"If you play a game of word association today, in almost any setting, you will collect some familiar names around words such as smart, knowledgeable, intelligent, and so forth. Einstein, Bill Gates of Microsoft, and the obligatory rocket scientists, will stand out. But one person who pretty certainly will not come up in this connection is Jesus.

Would you be able to trust your life to such a person? If this is how he seems to you, are you going to be inclined to become his student? Of course not. We all know that action must be based on knowledge, and we grant the right to lead and teach only to those we believe to know what is real and what is best.

The world has succeeded in opposing intelligence to goodness. A Russian saying speaks of those who are “stupid to the point of sanctity.” In other words, you have to be really dumb in order to qualify for saintliness.

Centuries ago, even, when Dante assigned the title “master of those who know,” he mistakenly gave it to Aristotle, not Jesus, for Jesus is holy.

Tertullian, a famous Christian leader of the second and third centuries, asked rhetorically, “What has Jerusalem to do with Athens, the Church with the Academy, the Christian with the heretic?” The correct answer, he supposed, was “Nothing whatsoever.”[1]

Here is a profoundly significant fact: In our culture, among Christians and non-Christians alike, Jesus Christ is automatically disassociated from brilliance or intellectual capacity. Not one in a thousand will spontaneously think of him in conjunction with words such as well-informed, brilliant, or smart.

Far too often he is regarded as hardly conscious. He is looked on as a mere icon, a wraithlike semblance of a man, fit for the role of sacrificial lamb or alienated social critic, perhaps, but little more.

A well-known “scholarly” picture has him wandering the hills of Palestine, deeply confused about who he was and even about crucial points in his basic topic, the kingdom of the heavens. From time to time he perhaps utters disconnected though profound and vaguely radical irrelevancies, now obscurely preserved in our Gospels.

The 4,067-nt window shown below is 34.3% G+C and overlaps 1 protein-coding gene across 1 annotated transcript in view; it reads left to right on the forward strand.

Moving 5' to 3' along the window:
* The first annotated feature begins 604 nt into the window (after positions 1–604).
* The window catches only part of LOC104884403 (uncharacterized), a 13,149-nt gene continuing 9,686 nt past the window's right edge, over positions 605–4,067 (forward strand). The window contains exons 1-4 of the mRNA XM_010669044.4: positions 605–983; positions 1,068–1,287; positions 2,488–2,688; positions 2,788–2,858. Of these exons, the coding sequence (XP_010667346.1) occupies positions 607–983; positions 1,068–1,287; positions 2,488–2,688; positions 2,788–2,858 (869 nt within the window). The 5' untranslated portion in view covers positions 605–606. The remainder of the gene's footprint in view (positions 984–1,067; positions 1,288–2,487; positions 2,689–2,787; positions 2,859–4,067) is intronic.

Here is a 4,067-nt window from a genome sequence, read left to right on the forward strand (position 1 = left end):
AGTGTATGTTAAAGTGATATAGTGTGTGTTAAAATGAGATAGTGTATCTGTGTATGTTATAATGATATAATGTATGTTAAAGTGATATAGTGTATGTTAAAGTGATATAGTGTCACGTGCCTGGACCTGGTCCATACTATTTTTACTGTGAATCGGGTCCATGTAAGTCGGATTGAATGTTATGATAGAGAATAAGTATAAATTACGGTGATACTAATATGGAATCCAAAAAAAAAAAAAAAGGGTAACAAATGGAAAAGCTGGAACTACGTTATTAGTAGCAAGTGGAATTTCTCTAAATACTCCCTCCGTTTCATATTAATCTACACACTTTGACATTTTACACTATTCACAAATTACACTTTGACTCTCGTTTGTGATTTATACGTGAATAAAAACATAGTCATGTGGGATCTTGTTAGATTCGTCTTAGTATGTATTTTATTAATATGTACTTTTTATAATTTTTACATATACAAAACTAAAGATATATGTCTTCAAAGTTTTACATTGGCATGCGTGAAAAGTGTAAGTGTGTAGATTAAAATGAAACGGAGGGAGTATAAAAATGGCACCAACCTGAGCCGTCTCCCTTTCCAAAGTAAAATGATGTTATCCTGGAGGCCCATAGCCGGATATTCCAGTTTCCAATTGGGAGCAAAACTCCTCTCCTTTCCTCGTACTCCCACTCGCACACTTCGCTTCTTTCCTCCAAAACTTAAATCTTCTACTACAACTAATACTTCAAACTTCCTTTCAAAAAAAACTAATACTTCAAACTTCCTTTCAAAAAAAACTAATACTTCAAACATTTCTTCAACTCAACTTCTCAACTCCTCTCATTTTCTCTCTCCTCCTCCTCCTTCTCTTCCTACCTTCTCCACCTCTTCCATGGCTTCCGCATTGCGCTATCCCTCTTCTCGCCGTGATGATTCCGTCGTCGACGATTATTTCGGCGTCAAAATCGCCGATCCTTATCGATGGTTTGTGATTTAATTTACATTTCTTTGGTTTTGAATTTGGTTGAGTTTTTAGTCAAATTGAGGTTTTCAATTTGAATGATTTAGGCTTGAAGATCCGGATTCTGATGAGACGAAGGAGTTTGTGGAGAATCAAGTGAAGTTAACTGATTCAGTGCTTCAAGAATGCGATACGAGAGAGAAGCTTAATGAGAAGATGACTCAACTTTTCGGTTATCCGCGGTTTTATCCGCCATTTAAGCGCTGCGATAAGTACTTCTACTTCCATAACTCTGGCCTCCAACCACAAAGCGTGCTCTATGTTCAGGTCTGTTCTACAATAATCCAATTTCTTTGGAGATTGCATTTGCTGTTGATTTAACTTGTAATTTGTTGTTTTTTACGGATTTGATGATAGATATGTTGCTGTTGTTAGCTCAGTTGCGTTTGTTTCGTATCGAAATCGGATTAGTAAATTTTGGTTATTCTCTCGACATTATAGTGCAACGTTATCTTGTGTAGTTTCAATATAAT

Devotion to God is independent of human knowledge. Of course, the modern secular outlook rigorously opposes sanctity to intelligence. And today any attempt to combine spirituality or moral purity with great intelligence cause widespread pangs of “cognitive dissonance.” Mother Teresa, no more than Jesus, is thought of as smart—nice, of course, but not really smart. “Smart” means good at managing how life “really” is.

 For all the vast influence he has exercised on human history, we have to say that Jesus is usually seen as a frankly pathetic individual who lived and still lives on the margins of “real life.” What lies at the heart of the astonishing disregard of Jesus found in the moment –to-moment existence of multitudes of professing Christians is a simple lack of respect for him. He is not seriously considered or presented as a person of great ability. What, then, can devotion or worship mean, if simple respect is not included in it? Not much.

The picture the ordinary person today has of Jesus’ surroundings in his earthly lifetime seems largely determined by what this homeland, Palestine, looked like to famous nineteenth-century tourists such as Mark Twain. Their impressions of Jesus’ social setting remains today in the minds of most people. We imagine a desolate land of ruins, perhaps with a few peasants and ignorant villagers, Jesus among them. But here is no truth in this. In fact, his own society should be thought of as the equivalent in its world to Israel’s place in the world today.

In Jesus’ day Jerusalem was a glorious city, routinely flooded by hundreds of thousands of visitors, including multitudes of brilliant people from all over the ”known” world. It was a cosmopolitan environment, interacting with the entire Roman world and more. What was known and discussed anywhere was known and discussed there. It was in such surroundings that, already as a lad of twelve, he held spellbound for several days some of the best minds in the land."  (pp 134-136)

From: Dallas Willard, The Divine Conspiracy (1997, New York, Harper One)



[1] Tertullian, “The Prescriptions Against the Heretics,” subsection 7 in Early Latin Theology, The Library of Christian classics p 36. This endnote from Dallas Willard; you can find this on line in a digital copy of Nicene and anti-Nicene Fathers if you need it.